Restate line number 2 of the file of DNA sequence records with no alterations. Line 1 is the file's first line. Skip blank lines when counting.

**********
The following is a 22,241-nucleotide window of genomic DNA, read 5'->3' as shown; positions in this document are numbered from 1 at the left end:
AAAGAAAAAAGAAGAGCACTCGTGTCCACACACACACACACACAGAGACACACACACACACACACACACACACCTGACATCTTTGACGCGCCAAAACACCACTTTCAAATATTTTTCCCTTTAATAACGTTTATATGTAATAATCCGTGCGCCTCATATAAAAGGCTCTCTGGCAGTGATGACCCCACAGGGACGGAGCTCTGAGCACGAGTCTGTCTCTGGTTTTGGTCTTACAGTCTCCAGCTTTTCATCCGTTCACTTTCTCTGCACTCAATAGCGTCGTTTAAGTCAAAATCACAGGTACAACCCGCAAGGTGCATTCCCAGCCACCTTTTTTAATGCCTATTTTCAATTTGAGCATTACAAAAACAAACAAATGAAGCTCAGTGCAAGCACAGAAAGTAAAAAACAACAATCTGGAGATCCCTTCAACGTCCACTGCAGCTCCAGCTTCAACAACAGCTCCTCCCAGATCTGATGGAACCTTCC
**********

AAAGAAAAAAGAAGAGCACTCGTGTCCACACACACACACACACAGAGACACACACACACACACACACACACACCTGACATCTTTGACGCGCCAAAACACCACTTTCAAATATTTTTCCCTTTAATAACGTTTATATGTAATAATCCGTGCGCCTCATATAAAAGGCTCTCTGGCAGTGATGACCCCACAGGGACGGAGCTCTGAGCACGAGTCTGTCTCTGGTTTTGGTCTTACAGTCTCCAGCTTTTCATCCGTTCACTTTCTCTGCACTCAATAGCGTCGTTTAAGTCAAAATCACAGGTACAACCCGCAAGGTGCATTCCCAGCCACCTTTTTTAATGCCTATTTTCAATTTGAGCATTACAAAAACAAACAAATGAAGCTCAGTGCAAGCACAGAAAGTAAAAAACAACAATCTGGAGATCCCTTCAACGTCCACTGCAGCTCCAGCTTCAACAACAGCTCCTCCCAGATCTGATGGAACCTTCC